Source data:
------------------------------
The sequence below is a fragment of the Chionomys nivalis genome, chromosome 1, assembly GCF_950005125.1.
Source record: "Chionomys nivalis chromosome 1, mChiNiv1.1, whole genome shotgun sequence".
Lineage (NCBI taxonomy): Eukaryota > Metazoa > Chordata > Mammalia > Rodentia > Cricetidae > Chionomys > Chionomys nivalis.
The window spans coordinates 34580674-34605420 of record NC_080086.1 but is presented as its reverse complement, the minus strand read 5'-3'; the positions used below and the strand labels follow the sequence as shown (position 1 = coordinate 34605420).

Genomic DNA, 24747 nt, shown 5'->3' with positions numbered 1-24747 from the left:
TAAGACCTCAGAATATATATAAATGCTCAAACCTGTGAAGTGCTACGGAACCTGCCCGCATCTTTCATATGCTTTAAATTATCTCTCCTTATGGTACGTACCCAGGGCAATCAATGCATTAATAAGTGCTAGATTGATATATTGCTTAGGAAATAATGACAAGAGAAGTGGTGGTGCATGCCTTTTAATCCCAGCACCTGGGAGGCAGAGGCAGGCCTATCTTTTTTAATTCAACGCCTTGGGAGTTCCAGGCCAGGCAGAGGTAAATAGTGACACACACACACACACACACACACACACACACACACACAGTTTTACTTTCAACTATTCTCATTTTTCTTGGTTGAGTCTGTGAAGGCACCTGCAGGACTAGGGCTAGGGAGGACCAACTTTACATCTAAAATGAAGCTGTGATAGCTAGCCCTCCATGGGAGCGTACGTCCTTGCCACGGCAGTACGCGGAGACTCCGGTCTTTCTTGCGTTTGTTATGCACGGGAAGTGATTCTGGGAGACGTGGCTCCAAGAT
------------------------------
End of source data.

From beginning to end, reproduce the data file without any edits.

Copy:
The sequence below is a fragment of the Chionomys nivalis genome, chromosome 1, assembly GCF_950005125.1.
Source record: "Chionomys nivalis chromosome 1, mChiNiv1.1, whole genome shotgun sequence".
Lineage (NCBI taxonomy): Eukaryota > Metazoa > Chordata > Mammalia > Rodentia > Cricetidae > Chionomys > Chionomys nivalis.
The window spans coordinates 34580674-34605420 of record NC_080086.1 but is presented as its reverse complement, the minus strand read 5'-3'; the positions used below and the strand labels follow the sequence as shown (position 1 = coordinate 34605420).

Genomic DNA, 24747 nt, shown 5'->3' with positions numbered 1-24747 from the left:
TAAGACCTCAGAATATATATAAATGCTCAAACCTGTGAAGTGCTACGGAACCTGCCCGCATCTTTCATATGCTTTAAATTATCTCTCCTTATGGTACGTACCCAGGGCAATCAATGCATTAATAAGTGCTAGATTGATATATTGCTTAGGAAATAATGACAAGAGAAGTGGTGGTGCATGCCTTTTAATCCCAGCACCTGGGAGGCAGAGGCAGGCCTATCTTTTTTAATTCAACGCCTTGGGAGTTCCAGGCCAGGCAGAGGTAAATAGTGACACACACACACACACACACACACACACACACACACACAGTTTTACTTTCAACTATTCTCATTTTTCTTGGTTGAGTCTGTGAAGGCACCTGCAGGACTAGGGCTAGGGAGGACCAACTTTACATCTAAAATGAAGCTGTGATAGCTAGCCCTCCATGGGAGCGTACGTCCTTGCCACGGCAGTACGCGGAGACTCCGGTCTTTCTTGCGTTTGTTATGCACGGGAAGTGATTCTGGGAGACGTGGCTCCAAGAT